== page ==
Whether it’s a pendant around the neck or on the wrist, like a watch, personal alarms are wearable – so they go wherever the person does.

This can also include in the bath or shower, with a waterproof alarm, which is really important because the bathroom is a common place for slips and falls. Most mobile phones are not suitable for this, and even water-resistant models often have lots of limitations. With wearable alarms, they don’t have to think about it or remember to take their alarm from room to room, it simply goes where they do all the time.


4. Keeping batteries charged

Mobile phones need to be charged regularly in order to have the battery power needed to make a call. This can mean that forgetting to charge the phone could have serious consequences if it’s the only way that an older person has to call for help in an emergency.

While some simpler, older phone models only need to be charged every week or so, most modern smartphones need charging daily.

Personal alarms are designed to be low maintenance and with some in-home alarm models, the pendant batteries can last up to six years without charging.

In home alarm

At Taking Care, we are notified if our in-home care alarm products need new batteries, and we arrange for them to be replaced free of charge.


5. GPS location features

Many modern smartphones have GPS technology, so they can send details of their location, which is a very handy feature. However, accessing this information to send in an emergency isn’t always that straightforward, and often requires a separate app to be used.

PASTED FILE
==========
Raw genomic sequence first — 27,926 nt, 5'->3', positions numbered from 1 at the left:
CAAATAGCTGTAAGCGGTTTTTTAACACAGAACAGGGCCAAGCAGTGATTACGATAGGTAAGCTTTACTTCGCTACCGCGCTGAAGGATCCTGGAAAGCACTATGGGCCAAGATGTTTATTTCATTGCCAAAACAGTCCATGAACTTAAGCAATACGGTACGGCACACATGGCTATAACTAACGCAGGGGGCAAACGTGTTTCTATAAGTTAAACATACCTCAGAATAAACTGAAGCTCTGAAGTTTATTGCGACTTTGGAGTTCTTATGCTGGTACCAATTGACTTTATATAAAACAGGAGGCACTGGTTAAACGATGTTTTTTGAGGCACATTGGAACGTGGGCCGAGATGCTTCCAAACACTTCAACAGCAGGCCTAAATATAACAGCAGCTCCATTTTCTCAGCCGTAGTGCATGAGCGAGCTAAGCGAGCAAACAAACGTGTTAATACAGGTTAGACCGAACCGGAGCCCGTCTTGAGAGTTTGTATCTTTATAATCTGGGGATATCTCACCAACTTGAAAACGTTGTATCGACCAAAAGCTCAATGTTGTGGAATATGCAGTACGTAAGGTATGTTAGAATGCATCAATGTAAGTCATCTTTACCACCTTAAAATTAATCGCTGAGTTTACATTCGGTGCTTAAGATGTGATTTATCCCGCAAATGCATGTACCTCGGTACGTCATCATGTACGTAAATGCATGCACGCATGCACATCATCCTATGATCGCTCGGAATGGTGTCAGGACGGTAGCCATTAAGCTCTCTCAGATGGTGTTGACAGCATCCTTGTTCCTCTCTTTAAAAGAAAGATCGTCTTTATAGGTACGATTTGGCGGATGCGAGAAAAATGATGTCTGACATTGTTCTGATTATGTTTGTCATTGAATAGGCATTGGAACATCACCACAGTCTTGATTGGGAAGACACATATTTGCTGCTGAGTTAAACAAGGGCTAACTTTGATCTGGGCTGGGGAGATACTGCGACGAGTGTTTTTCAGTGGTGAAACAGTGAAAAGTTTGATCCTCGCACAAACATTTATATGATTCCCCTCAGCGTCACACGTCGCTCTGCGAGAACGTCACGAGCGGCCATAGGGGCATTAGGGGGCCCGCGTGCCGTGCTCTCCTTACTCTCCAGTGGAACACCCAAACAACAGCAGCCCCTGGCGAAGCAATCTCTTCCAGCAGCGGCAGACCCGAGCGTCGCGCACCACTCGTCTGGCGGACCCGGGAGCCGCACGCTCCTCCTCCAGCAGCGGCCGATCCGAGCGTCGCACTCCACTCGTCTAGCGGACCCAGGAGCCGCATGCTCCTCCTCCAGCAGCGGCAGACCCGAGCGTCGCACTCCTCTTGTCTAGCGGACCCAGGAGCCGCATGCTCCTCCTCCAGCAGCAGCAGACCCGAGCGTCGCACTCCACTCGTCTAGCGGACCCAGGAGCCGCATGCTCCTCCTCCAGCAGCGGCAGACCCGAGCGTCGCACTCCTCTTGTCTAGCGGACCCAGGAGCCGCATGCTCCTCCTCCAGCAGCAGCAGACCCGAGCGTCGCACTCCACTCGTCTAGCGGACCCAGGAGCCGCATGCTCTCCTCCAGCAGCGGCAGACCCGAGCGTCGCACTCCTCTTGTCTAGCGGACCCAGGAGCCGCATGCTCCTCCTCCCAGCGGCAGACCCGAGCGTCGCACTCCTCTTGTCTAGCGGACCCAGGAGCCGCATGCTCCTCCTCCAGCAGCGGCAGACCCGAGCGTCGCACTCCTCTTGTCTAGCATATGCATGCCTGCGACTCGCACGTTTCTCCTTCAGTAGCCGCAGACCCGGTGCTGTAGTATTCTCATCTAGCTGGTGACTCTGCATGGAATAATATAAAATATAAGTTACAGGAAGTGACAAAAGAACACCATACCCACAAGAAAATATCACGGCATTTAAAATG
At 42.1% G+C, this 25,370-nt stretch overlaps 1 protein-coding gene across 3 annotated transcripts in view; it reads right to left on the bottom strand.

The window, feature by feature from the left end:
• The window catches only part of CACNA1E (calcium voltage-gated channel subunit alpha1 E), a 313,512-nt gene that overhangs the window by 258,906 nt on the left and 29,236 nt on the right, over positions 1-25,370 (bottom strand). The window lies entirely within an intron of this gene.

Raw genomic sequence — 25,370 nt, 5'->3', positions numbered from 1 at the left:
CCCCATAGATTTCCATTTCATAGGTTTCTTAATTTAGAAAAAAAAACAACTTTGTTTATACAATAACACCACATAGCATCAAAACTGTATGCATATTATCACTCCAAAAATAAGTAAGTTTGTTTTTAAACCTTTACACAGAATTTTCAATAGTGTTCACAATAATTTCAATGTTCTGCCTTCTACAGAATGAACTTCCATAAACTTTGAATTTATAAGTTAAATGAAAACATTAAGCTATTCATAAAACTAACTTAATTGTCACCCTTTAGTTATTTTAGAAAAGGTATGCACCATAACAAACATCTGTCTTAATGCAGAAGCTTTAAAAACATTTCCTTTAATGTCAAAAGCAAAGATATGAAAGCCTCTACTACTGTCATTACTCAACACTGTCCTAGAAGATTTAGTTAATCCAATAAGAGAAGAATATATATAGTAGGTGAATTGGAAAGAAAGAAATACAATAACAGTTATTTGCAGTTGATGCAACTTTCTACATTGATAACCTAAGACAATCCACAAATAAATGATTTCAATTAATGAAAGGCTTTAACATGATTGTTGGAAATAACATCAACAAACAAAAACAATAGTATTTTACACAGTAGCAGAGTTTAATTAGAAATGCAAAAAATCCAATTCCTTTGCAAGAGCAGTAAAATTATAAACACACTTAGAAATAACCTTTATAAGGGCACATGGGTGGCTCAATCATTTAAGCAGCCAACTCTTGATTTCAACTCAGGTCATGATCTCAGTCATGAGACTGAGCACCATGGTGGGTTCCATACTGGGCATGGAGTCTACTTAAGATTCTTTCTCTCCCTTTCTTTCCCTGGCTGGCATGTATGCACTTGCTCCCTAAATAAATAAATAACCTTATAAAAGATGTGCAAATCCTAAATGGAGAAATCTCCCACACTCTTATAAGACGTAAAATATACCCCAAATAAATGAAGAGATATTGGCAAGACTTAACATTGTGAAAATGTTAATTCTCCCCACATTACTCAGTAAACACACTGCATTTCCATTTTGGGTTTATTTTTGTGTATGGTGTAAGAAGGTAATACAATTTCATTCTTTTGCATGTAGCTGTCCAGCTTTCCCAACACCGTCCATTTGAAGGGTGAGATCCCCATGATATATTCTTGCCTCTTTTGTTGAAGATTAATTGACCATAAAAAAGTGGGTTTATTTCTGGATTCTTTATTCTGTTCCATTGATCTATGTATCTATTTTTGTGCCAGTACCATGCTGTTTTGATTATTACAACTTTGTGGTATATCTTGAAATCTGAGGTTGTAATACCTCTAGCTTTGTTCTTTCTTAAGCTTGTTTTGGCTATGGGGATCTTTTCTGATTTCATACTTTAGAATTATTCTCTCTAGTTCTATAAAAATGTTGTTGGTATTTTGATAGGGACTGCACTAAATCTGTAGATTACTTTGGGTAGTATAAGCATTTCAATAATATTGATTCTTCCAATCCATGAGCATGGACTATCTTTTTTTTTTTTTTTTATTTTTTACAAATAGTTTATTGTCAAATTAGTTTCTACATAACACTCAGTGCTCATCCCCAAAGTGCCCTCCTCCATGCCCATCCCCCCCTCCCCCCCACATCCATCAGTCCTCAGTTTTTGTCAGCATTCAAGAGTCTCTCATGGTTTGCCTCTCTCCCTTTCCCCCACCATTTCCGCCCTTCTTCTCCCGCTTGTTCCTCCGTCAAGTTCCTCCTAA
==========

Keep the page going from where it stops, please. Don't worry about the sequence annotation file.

This could mean, if an older person is out of their home and needs some assistance, it might be quite tricky for them to send their exact location. If they are injured, or are unable to communicate verbally, it can be challenging for whoever they call to work out exactly where they are, if they are able to get through in the first place.

With a GPS tracker for seniors, the location is automatically sent when the alert button is pressed, so the Emergency Resolution Team know exactly where the alarm wearer is and can arrange whatever help is needed as quickly as possible.


Can you have a personal alarm linked to a mobile phone in the UK?

Whether you can have an alarm linked to a mobile phone is a common question. Some people would like the emergency button to call a family member's mobile number rather than being connected to a response service.

However, there are several potential drawbacks to this kind of setup, including: